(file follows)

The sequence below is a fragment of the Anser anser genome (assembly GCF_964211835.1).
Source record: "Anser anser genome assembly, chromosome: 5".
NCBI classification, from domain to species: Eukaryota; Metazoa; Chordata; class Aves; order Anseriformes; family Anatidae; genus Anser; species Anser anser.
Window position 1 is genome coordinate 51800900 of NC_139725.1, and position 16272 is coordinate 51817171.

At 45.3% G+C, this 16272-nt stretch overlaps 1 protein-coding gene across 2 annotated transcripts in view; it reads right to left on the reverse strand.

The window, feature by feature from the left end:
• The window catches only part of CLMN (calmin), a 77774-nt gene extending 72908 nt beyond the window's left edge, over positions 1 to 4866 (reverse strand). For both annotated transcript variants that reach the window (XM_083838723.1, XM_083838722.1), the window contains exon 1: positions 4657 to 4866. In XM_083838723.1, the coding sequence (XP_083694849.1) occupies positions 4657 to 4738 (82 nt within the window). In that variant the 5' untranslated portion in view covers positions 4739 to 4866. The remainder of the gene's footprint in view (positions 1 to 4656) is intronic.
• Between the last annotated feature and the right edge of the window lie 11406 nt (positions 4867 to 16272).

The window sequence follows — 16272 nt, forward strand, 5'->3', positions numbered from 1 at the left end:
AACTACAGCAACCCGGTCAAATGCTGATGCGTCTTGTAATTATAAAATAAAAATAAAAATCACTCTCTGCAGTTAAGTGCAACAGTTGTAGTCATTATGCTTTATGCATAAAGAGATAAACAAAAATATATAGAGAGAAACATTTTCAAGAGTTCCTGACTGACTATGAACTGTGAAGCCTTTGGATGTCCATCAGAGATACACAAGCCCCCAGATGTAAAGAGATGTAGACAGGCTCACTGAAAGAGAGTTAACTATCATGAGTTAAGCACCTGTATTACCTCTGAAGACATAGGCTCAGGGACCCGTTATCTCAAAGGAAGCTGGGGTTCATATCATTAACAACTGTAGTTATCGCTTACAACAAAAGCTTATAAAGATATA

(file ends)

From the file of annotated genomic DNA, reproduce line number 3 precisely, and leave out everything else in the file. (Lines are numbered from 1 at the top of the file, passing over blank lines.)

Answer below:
NCBI classification, from domain to species: Eukaryota; Metazoa; Chordata; class Aves; order Anseriformes; family Anatidae; genus Anser; species Anser anser.